‘Lorelei’ review: A rural melodrama, Lost at Sea


In one of the more fictionalized scenes in the melodrama “Lorelei”, the film’s protagonist, Wayland (Pablo Schreiber), dreams of her boyfriend, Dolores (Jenna Malone), on the beach. She looks pretty like a mermaid until he gets closer. Then Dolores screams, becoming a monster. The image presents a ham-handed metaphor, and is indicative of a lack of imagination that hinders literal-minded play.

When the movie begins, Wayland has just been released from a 15-year prison sentence. He returns home to rural Oregon, a world of dirty dive bars and motorcycle gangs. It was here that Wayland met his first love, Dolores, now a single mother of three children, with neither enough money nor enough social support.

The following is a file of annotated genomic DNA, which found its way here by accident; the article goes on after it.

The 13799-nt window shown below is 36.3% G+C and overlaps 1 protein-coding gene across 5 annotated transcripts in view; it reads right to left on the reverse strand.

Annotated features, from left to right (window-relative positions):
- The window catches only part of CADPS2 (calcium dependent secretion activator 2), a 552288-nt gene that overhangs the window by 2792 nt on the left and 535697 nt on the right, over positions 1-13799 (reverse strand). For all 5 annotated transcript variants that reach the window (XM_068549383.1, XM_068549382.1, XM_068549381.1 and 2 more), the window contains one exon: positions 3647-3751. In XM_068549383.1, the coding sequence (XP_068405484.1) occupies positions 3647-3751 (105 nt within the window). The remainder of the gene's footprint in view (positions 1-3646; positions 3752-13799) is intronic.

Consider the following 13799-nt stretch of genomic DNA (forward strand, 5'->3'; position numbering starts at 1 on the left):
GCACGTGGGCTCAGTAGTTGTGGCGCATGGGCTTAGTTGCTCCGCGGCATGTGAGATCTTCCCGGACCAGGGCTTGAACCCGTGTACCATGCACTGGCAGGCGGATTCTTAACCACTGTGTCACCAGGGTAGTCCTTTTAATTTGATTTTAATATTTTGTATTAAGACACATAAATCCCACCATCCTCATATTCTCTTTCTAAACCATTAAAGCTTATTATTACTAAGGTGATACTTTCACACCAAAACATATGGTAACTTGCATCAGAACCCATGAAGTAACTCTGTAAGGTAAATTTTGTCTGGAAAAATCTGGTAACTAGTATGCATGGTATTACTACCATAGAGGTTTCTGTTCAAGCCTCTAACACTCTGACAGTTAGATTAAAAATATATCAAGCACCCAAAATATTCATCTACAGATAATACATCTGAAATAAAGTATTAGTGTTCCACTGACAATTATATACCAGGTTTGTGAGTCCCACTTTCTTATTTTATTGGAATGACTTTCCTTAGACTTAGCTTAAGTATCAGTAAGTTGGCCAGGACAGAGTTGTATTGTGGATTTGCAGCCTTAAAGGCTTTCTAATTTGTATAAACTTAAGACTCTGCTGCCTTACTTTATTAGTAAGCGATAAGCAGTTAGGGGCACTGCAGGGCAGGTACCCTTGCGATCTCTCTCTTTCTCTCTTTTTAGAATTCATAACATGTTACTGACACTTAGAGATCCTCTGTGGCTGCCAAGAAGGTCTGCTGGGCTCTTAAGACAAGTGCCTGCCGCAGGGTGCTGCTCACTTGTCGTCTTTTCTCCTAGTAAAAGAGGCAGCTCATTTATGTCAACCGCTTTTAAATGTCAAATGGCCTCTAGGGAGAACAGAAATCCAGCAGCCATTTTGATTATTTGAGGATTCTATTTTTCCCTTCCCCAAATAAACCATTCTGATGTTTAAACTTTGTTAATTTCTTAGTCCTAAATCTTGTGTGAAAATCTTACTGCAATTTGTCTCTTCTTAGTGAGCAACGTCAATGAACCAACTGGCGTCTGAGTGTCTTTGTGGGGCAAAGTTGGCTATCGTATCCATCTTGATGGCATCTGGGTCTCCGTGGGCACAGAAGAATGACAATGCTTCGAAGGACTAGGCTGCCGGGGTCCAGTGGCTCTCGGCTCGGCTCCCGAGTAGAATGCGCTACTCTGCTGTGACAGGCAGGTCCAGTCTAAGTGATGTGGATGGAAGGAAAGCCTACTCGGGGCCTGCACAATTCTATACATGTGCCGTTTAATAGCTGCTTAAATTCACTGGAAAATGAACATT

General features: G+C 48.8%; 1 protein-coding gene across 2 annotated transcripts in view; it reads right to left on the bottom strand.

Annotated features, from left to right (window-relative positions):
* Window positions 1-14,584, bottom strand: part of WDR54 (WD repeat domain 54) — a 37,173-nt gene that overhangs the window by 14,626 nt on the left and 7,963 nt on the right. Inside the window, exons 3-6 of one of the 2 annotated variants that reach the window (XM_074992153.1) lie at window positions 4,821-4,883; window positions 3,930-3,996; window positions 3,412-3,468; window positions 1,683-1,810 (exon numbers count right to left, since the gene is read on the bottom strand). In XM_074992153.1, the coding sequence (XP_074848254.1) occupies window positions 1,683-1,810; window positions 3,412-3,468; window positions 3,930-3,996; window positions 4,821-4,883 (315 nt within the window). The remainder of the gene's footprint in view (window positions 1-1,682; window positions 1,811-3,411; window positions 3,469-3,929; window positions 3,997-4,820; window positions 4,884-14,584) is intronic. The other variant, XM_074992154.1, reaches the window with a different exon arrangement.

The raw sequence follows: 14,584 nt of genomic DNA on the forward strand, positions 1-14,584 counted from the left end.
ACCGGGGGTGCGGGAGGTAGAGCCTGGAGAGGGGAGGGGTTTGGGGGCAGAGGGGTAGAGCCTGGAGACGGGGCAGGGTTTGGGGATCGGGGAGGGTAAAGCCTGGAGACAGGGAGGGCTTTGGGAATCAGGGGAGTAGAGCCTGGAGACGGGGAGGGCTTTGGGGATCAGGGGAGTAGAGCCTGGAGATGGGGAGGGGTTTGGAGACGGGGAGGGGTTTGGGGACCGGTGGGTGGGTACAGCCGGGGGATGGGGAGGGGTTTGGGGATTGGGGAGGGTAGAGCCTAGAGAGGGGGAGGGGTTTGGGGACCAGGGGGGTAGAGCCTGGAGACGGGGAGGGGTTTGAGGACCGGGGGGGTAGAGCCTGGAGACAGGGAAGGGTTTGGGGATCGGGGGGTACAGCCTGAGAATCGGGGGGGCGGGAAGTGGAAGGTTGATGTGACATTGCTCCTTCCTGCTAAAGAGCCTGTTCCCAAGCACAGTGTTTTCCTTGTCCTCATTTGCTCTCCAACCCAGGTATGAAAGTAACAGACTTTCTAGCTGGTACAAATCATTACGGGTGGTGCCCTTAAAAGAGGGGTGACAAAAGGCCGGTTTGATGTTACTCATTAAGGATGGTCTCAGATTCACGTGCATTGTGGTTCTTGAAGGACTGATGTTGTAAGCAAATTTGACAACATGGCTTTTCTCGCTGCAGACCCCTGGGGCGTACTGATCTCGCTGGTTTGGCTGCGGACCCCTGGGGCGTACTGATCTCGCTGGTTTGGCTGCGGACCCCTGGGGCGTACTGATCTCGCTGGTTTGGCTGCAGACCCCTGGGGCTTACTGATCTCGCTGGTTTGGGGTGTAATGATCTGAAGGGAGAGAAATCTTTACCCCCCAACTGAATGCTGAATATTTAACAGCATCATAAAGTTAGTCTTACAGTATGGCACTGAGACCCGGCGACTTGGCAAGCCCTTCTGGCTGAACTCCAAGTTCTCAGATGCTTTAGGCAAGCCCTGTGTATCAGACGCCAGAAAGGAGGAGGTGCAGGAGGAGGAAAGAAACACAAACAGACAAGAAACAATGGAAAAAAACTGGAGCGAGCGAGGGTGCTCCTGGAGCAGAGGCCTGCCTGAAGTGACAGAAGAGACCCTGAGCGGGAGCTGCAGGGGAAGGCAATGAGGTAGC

The pair rekindle their romance, but Dolores is uncertain, prone to mood swings, quick to accuse Wayland and her children of betrayal. Wayland insists on becoming a stabilizing force for the entire family, a responsibility he resists.

As a first-time feature film producer, director Sabrina Doyle has demonstrated her ability to create an environment for rural, working-class characters that feels distinctive and alive. Sofas are never clear of clutter, wood-paneled homes tend to rain heavily. Schreiber is hulking and gentle, and Malone cleverly plays up his character as an overloaded teen who is lost in the expectations of adulthood.

But Doyle displays less dexterity with creating memorable images or narrative motion. His film delves through Wayland’s disillusionment, with struggles that feel repetitive and dreams that are steeped in self-consciousness. The film is invested in accurately portraying the details of its character’s life, but the collection of studied impressions does not add up to a coherent final picture.

Lorelei
not evaluated. Running time: 1 hour 51 minutes. Available to rent or buy in theaters and on Apple TV, Google Play and other streaming platforms and pay TV operators.



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